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Strategies for Reading Expository Texts

written by: Trent Lorcher • edited by: SForsyth • updated: 1/20/2012

Emphasize skills over content and create life-long learners. These reading strategies for expository texts will help your high school class better comprehend and analyze text.

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    Skills and Strategies

    Follow this guide to teach your students how to analyze expository texts:

    Previewing: Noticing the organization of ideas prepares students for the type of information they will encounter. Looking over the text's headings, sub-headings, illustrations, captions, graphics, and charts provides a solid foundation for comprehension. If the text they're reading has a summary at the end, instruct them to read it first (I understand this is giving away one of the best kept secrets of teaching, but do it anyway. Your students will think you're really cool for divulging inside information).

    Activating Prior Knowledge: Students are surprised at how much they know (teachers are often shocked at how much students don't know). Use key concepts and terms from the text and help students relate new concepts to things they already know. Helping them feel confident in their knowledge and ability removes the general haze of apathy that inhabits the space between their ears and their brains. An additional step between pre-reading and reading involves the sharing of background knowledge.

    Varying Reading Rate: Ask students if they've ever read something, got to the end and had no idea what they had just read. They will all raise their hand. Varying the reading rate will alleviate this problem.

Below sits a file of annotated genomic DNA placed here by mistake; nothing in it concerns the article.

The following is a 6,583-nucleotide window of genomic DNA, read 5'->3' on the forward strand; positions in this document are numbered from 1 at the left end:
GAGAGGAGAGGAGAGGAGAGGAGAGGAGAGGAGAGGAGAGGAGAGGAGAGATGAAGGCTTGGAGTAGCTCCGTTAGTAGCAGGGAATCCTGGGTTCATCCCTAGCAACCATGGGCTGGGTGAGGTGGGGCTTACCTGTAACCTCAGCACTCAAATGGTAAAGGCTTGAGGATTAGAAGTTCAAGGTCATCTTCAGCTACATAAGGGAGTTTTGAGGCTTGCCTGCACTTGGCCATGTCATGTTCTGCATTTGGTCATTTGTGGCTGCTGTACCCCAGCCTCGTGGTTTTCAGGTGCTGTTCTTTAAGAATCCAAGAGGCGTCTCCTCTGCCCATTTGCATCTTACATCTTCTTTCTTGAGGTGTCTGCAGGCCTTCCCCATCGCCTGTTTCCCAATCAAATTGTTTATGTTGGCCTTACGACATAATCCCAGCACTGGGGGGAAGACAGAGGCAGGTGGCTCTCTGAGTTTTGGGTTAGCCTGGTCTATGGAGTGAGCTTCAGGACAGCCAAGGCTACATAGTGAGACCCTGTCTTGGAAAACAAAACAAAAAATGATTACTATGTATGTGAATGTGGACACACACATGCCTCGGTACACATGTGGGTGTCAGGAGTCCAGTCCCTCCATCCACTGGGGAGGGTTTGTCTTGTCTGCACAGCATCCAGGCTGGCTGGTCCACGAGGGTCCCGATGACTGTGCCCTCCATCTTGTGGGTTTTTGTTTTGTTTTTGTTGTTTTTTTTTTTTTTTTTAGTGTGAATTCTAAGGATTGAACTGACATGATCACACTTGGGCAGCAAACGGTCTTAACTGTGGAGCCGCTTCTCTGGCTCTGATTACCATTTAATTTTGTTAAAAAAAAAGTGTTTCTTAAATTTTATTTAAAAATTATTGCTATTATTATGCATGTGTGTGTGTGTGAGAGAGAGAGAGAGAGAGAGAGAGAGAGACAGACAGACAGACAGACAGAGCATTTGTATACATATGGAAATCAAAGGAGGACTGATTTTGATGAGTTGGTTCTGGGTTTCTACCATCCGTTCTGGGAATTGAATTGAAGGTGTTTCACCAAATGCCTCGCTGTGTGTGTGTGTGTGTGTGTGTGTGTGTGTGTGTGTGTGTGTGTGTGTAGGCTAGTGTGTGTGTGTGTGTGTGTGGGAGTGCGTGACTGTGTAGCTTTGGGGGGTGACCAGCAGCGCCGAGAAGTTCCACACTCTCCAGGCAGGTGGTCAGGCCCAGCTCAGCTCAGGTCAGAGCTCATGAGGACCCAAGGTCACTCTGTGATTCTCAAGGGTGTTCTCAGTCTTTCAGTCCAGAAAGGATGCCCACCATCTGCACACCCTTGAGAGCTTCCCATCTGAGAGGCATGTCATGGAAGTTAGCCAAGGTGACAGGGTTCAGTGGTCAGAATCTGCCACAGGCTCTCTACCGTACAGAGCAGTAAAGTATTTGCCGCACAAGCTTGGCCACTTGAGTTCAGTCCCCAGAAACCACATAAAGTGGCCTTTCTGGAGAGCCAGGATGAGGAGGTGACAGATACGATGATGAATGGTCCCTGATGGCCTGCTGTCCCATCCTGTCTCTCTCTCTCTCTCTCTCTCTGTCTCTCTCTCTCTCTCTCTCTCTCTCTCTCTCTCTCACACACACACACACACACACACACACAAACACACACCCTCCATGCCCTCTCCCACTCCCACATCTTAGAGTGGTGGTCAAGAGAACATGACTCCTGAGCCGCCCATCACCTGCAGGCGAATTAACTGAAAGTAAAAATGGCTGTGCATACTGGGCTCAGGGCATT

Setting a Purpose for Reading: Students should know why they are reading a particular passage: Will it be on the test? Will it be necessary for class discussion? Is it something they will encounter in the real world? Will it be the basis of a project? What specifically do they need to know? Will they have to answer questions? Are you just trying to kill 15 minutes on a Friday (Yes, another inside secret to the profession)?

    Monitoring Comprehension: Explain to students that taking an extra 12 seconds to reread or check for understanding could save them a lifetime of low paying jobs and years at a really bad college.

    Identifying Main Ideas: Have students summarize the main idea for every section, page, or paragraph. This is especially useful with difficult to understand passages.

    Reviewing: Students who review what they've read within 24-hours increase their memory capacity. Students can review by looking at notes, graphic organizers, text features, or by group discussion.


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